TOKYO, Oct. 28 (UPI) -- Japan's huge Mizuho Financial Group bank said 52 executives would have their pay cut after a report exposed $2 million in loans made to organized crime figures.
The BBC reported Monday the report was critical of the bank's response to the loans because senior executives knew about them three years ago and took "no substantial steps" to do anything about them.
The bank said the executives would have their pay reduced because of the scandal. It said Takashi Tsukamoto, chairman of its lending unit, Mizuho Bank, would forfeit six months of pay and step down from his position. The bank's president , Yasuhiro Sato, who was reportedly made aware of the problem two years ago, would also give up six months of pay, the Financial Times reported.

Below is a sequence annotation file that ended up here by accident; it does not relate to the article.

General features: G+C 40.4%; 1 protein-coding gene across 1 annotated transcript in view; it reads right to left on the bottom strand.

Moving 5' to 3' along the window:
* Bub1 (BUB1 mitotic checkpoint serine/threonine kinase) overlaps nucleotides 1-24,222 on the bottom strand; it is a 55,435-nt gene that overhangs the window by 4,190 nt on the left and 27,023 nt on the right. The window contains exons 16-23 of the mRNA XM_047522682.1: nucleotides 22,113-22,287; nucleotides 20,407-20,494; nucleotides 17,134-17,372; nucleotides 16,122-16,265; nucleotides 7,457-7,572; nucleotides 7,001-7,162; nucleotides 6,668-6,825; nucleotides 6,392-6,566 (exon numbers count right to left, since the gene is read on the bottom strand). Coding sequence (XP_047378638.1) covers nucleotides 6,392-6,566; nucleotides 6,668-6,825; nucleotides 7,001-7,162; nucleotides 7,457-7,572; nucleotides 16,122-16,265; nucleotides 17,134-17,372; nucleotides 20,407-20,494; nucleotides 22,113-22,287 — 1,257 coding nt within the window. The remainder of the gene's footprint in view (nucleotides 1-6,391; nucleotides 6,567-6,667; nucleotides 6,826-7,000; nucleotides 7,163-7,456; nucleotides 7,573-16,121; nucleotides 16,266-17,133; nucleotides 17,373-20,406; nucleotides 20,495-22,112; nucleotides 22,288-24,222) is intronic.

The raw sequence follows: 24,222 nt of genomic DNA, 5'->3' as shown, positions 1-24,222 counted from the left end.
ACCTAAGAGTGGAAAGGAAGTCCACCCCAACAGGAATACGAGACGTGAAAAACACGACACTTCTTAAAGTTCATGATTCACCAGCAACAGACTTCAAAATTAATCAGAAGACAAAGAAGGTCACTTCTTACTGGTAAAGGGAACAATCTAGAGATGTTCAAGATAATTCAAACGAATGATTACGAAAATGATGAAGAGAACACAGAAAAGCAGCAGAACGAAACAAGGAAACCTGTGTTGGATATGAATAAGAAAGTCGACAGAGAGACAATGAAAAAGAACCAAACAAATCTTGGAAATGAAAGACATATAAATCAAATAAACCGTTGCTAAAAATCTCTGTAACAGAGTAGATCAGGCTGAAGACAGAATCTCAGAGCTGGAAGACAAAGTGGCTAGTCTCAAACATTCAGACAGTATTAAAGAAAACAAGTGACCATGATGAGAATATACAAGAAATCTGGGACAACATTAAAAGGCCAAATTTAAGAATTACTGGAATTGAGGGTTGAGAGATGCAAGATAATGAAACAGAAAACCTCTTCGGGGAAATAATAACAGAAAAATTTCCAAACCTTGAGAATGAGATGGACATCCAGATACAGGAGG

Taro Aso, Japan's financial services minister, said regulators would closely examine the report that was prepared by an independent panel of lawyers hired by the bank.
The regulator has already requested that the bank come up with a "workable and concrete policy to prevent any recurrence" of the lending practices called "outrageous" by Isshu Sugawara, head of the Treasury and Finance Committee of the ruling Liberal Democratic party.
The bank is the second largest in Japan and the 15th largest in the world if measured by total assets, the Financial Times said.